[…]

nomad
In school, they told us that the definition of the word ‘nomad’ was someone who moved from place to place. Not once in a while, not on an occasional holiday or gap year, but all the time, moving. ‘Why?’ I remember asking, but my teacher was not impressed, probably because ‘why’ was not a question that made a frequent appearance on exams. I wondered briefly about these people, who I imagined wearing brightly-coloured robes and heavy ornaments, walking tirelessly barefoot across broad expanses of nothing.

Of course I knew somewhere in my seven year old brain that they couldn’t possibly move all the time, nor walk all the time. But that is the image that has remained in my head to this day. And always, when I see them, they are walking away from me, never towards. It is their backs, fading to bright spots in the too-bright landscape, that I see.

It was never a particularly attractive picture. So it came as a shock to me when a friend turned to me the other day, a few months ago, during a heated debate on commitment, and called me a nomad. I thought of those people, walking unceasingly away from me across the desert in my head. And I looked at my­self, perched sedately on an armchair in my own very comfortable flat, mandatory glass of wine in hand, looking pleasantly rooted and stationary, and realised, with a jolt of horror, that she was right.

We are a tribe, the nomads of our time. We are the ones never talked about. We are not the ones who moved to another country for reasons of career, prosperity, love, and built a community, a nest. We are the ones who are only mentioned with a despairing ‘she’s moving again?’ We are rarely the achievers, the model citizens, except by chance or accident. We are the ones who go through life searching always for something that is always just out of reach, perhaps in the next city, over the next hill, hidden in the next experience, in the next person we meet.

We are the ones for whom the questions, rather than the answers, are the goal most longed for. If I have asked all the questions I have ever wanted to ask, I tell myself, then it will not matter what the answers are. We are the ones for whom achievement without experience means nothing.

We leave pieces of ourselves wherever we go. Half a heart in Vienna, half a soul in Berlin. We rebuild with pieces of New York, fragments of Cairo to heal the wounds, anecdotes of Moscow to hide the emptiness in our eyes.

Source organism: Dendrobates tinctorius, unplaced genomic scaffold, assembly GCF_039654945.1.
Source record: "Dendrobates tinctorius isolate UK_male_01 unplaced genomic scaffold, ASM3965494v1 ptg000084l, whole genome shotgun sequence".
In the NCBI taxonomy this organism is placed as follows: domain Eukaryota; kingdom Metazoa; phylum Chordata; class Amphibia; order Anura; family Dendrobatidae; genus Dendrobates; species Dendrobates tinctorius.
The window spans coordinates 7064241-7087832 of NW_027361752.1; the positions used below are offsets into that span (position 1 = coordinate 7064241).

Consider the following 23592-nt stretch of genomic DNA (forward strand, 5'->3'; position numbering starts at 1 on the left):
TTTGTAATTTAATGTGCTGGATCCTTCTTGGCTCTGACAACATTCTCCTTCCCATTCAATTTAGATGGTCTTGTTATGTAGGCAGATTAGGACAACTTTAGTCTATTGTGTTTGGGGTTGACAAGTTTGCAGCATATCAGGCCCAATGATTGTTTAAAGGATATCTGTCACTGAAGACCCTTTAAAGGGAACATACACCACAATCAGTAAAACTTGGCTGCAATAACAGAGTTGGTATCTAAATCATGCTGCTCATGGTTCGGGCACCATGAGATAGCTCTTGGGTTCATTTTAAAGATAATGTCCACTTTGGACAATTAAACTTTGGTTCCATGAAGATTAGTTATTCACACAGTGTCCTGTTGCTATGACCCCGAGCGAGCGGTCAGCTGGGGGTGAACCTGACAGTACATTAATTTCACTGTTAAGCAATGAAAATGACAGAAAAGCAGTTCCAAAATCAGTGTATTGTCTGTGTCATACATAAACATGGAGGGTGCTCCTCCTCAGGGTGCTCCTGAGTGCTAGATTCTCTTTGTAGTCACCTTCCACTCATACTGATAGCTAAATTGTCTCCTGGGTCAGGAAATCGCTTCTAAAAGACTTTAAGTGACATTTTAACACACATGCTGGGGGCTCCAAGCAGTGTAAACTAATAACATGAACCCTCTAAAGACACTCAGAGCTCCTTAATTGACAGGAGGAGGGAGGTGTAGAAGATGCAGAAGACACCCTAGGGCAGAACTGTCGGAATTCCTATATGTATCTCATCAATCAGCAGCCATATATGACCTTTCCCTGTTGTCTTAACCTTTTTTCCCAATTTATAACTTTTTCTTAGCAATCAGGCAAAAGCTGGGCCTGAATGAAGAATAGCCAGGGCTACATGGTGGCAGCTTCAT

We always know each other, of course. A tribe always identifies itself. Not by the ornaments, or the clothing, in this, our century, but by the scars. We wear them almost like prizes, the deep burns across our hearts, the slashes in our armour. But the stranger knows us too. We have our roles picked out for us always. We are the entertainers, the jesters. We are the ones who always have a story, an anecdote, an ‘oh, when I was in Ulan Bator’ story, but we are also the ones who hover near the edges of the crowd at the end of the evening, holding a drink, but never quite part of the proceedings.

We are the ones for whom home is not a place, but rather an idea. A beautiful idea, cobbled together from moments half-remembered. And like all ideas, easily fallible. Home for us is something lost, something longed-for. We try, always, to return, but we have seen, sooner than everyone else, that home does not exist. It is a knowledge that must come to everyone, sooner or later, but we carry it with us, and it haunts us. We try and try to return, and find at every turn, that the road is our home, and that the journey is our destination, and this scares us as much as it scares you.

In our century, too, we find that everyone is one of us. We yearn foolishly for the existence of our parents, where a city was where you built a future, where a house was an anchor, where a person was the partner who would stand beside you for the whole of your life. And we ache for a world where the answers were written in stone, where the world and all its inhabitants did not hold a key a key to your heart, where the quest, if there was one, pointed inwards, not into infinite distance.

We nomads know, in our heart of hearts, that the world we have created for ourselves is more beautiful, and more fragile, than anything that has gone before. We know that the ties that bind us are more easily broken, and therefore more precious, than the roots of our ancestors. We cling more fiercely to the people we find, and nurture them more with more care, nurture them more carefully, and watch with more despair as they dissolve, as all things must. We know that with the breaking of barriers, comes too the breaking of walls which stop things from escaping.

We find, sooner or later, that everyone is lost, but not everyone has seen this, or recognised it. And we watch, with growing concern, the people who have not seen the truth. Like atheists, or fundamentalists, we have seen the truth, and we wait, sometimes, impatiently, for everyone to catch up.

We know that the answers that we seek are not in the next town, or the next person, but we seek nonetheless. We know that every piece of ourselves that we leave behind is a piece less that we have to give. We know this, and still we move. Like the nomads of my childhood imagination, we move, our backs to the world. And two decades later, I still wonder why.

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